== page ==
Shropshire Star

It's a small world for superstar sculptor of microscopic artwork

Willard Wigan plucks a hair from his eyelash to make a paintbrush. The ones in the shops just lack precision, he says.

Mount Rushmore, with the US presidents

And when you are painting a sculpture of Tyson Fury that fits on the head of a nail, precision is pretty important.

“This is larger than I normally do,” says Willard. This remarkable piece of art, entitled Hard as Nails, is about double the height of the head of a match, and slightly slimmer. It captures the world boxing champion right down to the words ‘Gipsy King’ on his tiny shorts, in letters so small that one needs a microscope to read it. Or at least a specialist smartphone.

Willard is a man in demand at the moment. His tiny sculptures are the must-have gift for the rich and famous. Simon Cowell has one of Frank Sinatra. Controversial tycoon Sir Philip Green reputedly paid £60,000 for one of himself with Kate Moss. In 2007, health club magnate David Lloyd reportedly paid £11.2 million for 70 of his sculptures.

He is about to take a leading role in an eight-part television series for Channel Four, and an exhibition if his work at Birmingham Contemporary Art Gallery runs until Friday. If that is not enough exposure, his rags-to-riches life story is also being made into a new drama which will be serialised on Netflix.

Not bad for a boy whose teacher told him he “had a brain the size of a pea”, and would never amount to anything.

“I’m the Muhammad Ali of microscopic art,” says Willard, who grew up on the Ashmore Park estate in Wolverhampton.

“Microsurgeons have seen my work, they have said ‘we cannot do that, our machines can’t do that’,” he says.

Willard is secretive about what he is working on at the moment, but promises it is going to be something special.

“I’ve got something coming up that’s going to be quite surprising to a lot of people,” he says. And when Willard says it is going to be a surprise, you can prepare to be amazed.

Now 64, Willard is a millionaire several times over, with a lifestyle that his former teachers can only dream of.

He was appointed an MBE in 2007 after the Queen commissioned him to make a tiny sculpture of the crown she wore for her coronation.

And he will also be one of two resident experts on the forthcoming Channel 4 series The Great Big Tiny Design Challenge, which will see design experts invited to carry out a Grand Designs style renovation – of a doll’s house.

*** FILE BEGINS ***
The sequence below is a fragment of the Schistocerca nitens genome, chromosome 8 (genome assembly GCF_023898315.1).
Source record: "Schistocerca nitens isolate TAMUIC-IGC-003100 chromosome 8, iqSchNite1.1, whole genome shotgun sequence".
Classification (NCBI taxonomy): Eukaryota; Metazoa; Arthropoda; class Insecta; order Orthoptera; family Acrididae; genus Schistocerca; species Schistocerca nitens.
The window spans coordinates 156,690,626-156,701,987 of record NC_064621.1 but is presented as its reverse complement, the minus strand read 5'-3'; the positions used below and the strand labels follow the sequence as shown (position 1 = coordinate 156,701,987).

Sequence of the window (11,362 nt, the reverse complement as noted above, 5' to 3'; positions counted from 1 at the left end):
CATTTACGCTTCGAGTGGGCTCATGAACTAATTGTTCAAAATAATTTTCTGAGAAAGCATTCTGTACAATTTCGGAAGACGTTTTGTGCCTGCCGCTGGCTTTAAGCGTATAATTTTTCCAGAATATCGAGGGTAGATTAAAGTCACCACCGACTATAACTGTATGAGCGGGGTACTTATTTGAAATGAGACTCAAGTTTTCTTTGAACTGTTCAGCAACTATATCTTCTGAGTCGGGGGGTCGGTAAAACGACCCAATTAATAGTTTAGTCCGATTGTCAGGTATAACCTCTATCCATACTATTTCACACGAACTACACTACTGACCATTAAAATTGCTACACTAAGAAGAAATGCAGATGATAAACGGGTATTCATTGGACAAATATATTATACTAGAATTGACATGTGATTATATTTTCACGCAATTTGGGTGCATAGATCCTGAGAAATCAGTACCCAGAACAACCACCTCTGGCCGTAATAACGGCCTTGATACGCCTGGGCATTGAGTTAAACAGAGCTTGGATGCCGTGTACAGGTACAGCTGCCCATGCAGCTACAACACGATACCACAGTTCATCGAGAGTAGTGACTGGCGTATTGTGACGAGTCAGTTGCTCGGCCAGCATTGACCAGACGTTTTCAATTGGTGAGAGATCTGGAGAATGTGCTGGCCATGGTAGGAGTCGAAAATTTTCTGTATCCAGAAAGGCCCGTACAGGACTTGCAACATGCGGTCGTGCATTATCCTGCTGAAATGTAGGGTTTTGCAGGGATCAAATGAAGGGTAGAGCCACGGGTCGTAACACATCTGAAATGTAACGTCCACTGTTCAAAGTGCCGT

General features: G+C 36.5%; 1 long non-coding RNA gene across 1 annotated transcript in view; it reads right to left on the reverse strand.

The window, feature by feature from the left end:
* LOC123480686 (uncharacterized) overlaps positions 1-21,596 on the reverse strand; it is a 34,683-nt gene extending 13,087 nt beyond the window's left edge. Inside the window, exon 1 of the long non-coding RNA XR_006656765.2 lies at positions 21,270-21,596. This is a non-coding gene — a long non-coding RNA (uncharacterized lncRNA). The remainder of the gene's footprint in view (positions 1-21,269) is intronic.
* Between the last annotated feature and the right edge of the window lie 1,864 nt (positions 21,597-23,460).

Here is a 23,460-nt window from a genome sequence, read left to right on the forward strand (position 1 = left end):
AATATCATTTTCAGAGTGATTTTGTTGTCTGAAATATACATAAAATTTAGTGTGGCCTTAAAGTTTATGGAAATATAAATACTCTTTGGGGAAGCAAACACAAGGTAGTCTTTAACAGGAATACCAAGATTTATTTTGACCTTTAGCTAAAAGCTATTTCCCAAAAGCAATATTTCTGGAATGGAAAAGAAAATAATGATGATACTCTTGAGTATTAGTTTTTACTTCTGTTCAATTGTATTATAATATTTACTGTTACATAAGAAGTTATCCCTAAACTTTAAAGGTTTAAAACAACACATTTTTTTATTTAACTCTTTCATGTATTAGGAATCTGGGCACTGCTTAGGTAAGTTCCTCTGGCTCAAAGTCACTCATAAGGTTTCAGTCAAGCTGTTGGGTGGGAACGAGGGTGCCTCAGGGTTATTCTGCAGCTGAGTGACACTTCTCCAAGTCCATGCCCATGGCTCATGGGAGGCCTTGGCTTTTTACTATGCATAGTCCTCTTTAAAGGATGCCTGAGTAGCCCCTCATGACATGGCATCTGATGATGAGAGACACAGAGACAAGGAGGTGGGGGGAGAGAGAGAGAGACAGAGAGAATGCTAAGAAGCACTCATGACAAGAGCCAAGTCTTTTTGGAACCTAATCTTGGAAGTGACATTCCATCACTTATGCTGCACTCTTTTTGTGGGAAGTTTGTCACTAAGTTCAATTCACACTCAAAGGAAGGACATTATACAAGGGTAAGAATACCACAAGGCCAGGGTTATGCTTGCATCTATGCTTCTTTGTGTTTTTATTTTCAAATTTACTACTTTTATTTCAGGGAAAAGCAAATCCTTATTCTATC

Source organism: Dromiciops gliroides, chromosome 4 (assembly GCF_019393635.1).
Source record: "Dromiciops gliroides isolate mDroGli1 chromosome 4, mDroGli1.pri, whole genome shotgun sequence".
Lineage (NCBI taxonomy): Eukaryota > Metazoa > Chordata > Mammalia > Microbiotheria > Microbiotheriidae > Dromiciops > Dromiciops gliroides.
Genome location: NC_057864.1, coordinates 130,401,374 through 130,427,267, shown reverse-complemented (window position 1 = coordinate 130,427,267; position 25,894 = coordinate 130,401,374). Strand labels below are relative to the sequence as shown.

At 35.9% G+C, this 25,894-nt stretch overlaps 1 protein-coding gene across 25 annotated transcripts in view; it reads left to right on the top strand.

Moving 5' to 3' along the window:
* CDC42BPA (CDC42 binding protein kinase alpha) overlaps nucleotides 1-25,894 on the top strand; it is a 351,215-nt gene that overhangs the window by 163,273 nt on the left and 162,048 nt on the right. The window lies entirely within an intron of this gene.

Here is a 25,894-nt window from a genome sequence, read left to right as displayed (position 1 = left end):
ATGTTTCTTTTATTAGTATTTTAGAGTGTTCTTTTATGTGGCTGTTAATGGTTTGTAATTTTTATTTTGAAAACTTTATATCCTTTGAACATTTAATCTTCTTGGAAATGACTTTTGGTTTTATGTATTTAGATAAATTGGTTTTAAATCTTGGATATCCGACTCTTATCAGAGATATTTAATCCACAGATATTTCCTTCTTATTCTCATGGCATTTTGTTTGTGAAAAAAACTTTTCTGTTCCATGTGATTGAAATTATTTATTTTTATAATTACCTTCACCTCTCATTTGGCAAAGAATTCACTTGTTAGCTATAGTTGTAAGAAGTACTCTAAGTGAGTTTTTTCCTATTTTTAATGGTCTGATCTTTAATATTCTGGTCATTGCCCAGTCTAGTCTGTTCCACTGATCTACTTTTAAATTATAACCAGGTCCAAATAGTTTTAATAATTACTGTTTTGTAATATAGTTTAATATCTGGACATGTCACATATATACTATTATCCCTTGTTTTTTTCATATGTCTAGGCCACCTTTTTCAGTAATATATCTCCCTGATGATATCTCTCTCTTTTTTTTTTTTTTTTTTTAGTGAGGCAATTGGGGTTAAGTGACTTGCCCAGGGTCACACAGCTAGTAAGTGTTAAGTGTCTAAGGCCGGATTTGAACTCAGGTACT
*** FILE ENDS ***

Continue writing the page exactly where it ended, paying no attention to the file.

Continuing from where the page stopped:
But despite being able to enjoy all the trappings of success, the cruel humiliation he suffered as a child still rankles.

“One of the teachers used to drag me around the school, bringing me in front of all the different classes and telling them ‘this is what a failure looks like',” he bristles.

“They told me I would never amount to anything, but I have achieved far more than anyone else who went to that school ever did.”

For Willard, his school days were a tough and lonely time. In later life he was diagnosed with autism and dyslexia. But back in the 1960s autism was barely understood by the country’s leading educational psychologists, let alone primary-school teachers in suburban Wolverhampton. Instead of seeing Willard as flawed-but-gifted genius, he was viewed as a problem, a lost cause, an example to others of what happens if you don’t conform.

But in this isolation, Willard’s creative side flourished. As he sat alone, ridiculed by both classmates and teachers, his imagination started to work overtime.

“I began to notice things that everybody else ignored, like particles of dust and red mites crawling on the pavement,” he says.

“At home, when the heating pipes made noises, I imagined a tiny person was in there skipping with a rope. The fantasy world of tiny things became my escape.”

Willard’s father was a foundry worker, and there wasn’t much money in the family home.

“We didn’t have money for toys, so I made my own,” he says.

“My first creation was a house for ants, when I was five. I took wood splinters and shaped a crude bungalow and some tiny furniture. Then I invited the ant in with honey and soon I was a landlord of a colony.”

Willard left school at 15, and followed his father into the foundry, but after buying a second-hand microscope for £4, he started making tiny wood sculptures.